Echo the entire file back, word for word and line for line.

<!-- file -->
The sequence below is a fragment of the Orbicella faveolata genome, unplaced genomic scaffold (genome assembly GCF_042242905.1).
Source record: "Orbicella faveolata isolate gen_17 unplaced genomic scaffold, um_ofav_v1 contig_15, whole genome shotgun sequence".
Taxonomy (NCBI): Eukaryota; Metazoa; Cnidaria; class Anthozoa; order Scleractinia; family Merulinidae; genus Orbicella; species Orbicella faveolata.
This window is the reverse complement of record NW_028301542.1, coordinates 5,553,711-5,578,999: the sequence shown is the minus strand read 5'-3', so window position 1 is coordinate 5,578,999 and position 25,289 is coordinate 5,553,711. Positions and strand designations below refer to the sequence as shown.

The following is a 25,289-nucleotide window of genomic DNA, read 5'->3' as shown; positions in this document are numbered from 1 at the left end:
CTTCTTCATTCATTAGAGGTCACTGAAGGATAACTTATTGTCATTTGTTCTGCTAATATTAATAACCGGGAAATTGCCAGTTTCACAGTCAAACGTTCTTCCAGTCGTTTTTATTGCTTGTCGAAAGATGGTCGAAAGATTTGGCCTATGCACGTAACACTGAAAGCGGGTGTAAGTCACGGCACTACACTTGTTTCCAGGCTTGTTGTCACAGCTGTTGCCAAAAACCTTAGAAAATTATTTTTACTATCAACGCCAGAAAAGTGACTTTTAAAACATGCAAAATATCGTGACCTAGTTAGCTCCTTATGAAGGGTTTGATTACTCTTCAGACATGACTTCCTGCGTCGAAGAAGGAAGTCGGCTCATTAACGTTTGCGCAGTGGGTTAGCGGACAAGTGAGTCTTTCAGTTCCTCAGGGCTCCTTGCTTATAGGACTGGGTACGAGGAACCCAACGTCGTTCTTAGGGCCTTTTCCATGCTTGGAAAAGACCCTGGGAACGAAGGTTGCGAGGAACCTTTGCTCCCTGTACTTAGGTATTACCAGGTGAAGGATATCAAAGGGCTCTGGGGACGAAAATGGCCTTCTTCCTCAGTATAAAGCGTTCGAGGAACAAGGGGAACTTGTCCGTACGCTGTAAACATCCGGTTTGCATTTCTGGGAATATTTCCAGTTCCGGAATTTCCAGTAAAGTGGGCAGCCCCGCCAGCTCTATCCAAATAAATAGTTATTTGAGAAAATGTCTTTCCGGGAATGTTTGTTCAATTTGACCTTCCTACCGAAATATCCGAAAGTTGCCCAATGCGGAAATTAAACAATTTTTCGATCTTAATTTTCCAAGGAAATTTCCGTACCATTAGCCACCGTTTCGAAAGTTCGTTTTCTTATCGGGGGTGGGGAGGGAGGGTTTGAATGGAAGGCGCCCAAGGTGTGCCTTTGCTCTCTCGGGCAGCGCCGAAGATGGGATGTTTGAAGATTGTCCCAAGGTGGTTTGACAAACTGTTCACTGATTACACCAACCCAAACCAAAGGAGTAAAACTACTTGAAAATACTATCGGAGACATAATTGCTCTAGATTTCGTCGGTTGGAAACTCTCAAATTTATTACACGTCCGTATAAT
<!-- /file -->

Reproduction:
The sequence below is a fragment of the Orbicella faveolata genome, unplaced genomic scaffold (genome assembly GCF_042242905.1).
Source record: "Orbicella faveolata isolate gen_17 unplaced genomic scaffold, um_ofav_v1 contig_15, whole genome shotgun sequence".
Taxonomy (NCBI): Eukaryota; Metazoa; Cnidaria; class Anthozoa; order Scleractinia; family Merulinidae; genus Orbicella; species Orbicella faveolata.
This window is the reverse complement of record NW_028301542.1, coordinates 5,553,711-5,578,999: the sequence shown is the minus strand read 5'-3', so window position 1 is coordinate 5,578,999 and position 25,289 is coordinate 5,553,711. Positions and strand designations below refer to the sequence as shown.

The following is a 25,289-nucleotide window of genomic DNA, read 5'->3' as shown; positions in this document are numbered from 1 at the left end:
CTTCTTCATTCATTAGAGGTCACTGAAGGATAACTTATTGTCATTTGTTCTGCTAATATTAATAACCGGGAAATTGCCAGTTTCACAGTCAAACGTTCTTCCAGTCGTTTTTATTGCTTGTCGAAAGATGGTCGAAAGATTTGGCCTATGCACGTAACACTGAAAGCGGGTGTAAGTCACGGCACTACACTTGTTTCCAGGCTTGTTGTCACAGCTGTTGCCAAAAACCTTAGAAAATTATTTTTACTATCAACGCCAGAAAAGTGACTTTTAAAACATGCAAAATATCGTGACCTAGTTAGCTCCTTATGAAGGGTTTGATTACTCTTCAGACATGACTTCCTGCGTCGAAGAAGGAAGTCGGCTCATTAACGTTTGCGCAGTGGGTTAGCGGACAAGTGAGTCTTTCAGTTCCTCAGGGCTCCTTGCTTATAGGACTGGGTACGAGGAACCCAACGTCGTTCTTAGGGCCTTTTCCATGCTTGGAAAAGACCCTGGGAACGAAGGTTGCGAGGAACCTTTGCTCCCTGTACTTAGGTATTACCAGGTGAAGGATATCAAAGGGCTCTGGGGACGAAAATGGCCTTCTTCCTCAGTATAAAGCGTTCGAGGAACAAGGGGAACTTGTCCGTACGCTGTAAACATCCGGTTTGCATTTCTGGGAATATTTCCAGTTCCGGAATTTCCAGTAAAGTGGGCAGCCCCGCCAGCTCTATCCAAATAAATAGTTATTTGAGAAAATGTCTTTCCGGGAATGTTTGTTCAATTTGACCTTCCTACCGAAATATCCGAAAGTTGCCCAATGCGGAAATTAAACAATTTTTCGATCTTAATTTTCCAAGGAAATTTCCGTACCATTAGCCACCGTTTCGAAAGTTCGTTTTCTTATCGGGGGTGGGGAGGGAGGGTTTGAATGGAAGGCGCCCAAGGTGTGCCTTTGCTCTCTCGGGCAGCGCCGAAGATGGGATGTTTGAAGATTGTCCCAAGGTGGTTTGACAAACTGTTCACTGATTACACCAACCCAAACCAAAGGAGTAAAACTACTTGAAAATACTATCGGAGACATAATTGCTCTAGATTTCGTCGGTTGGAAACTCTCAAATTTATTACACGTCCGTATAAT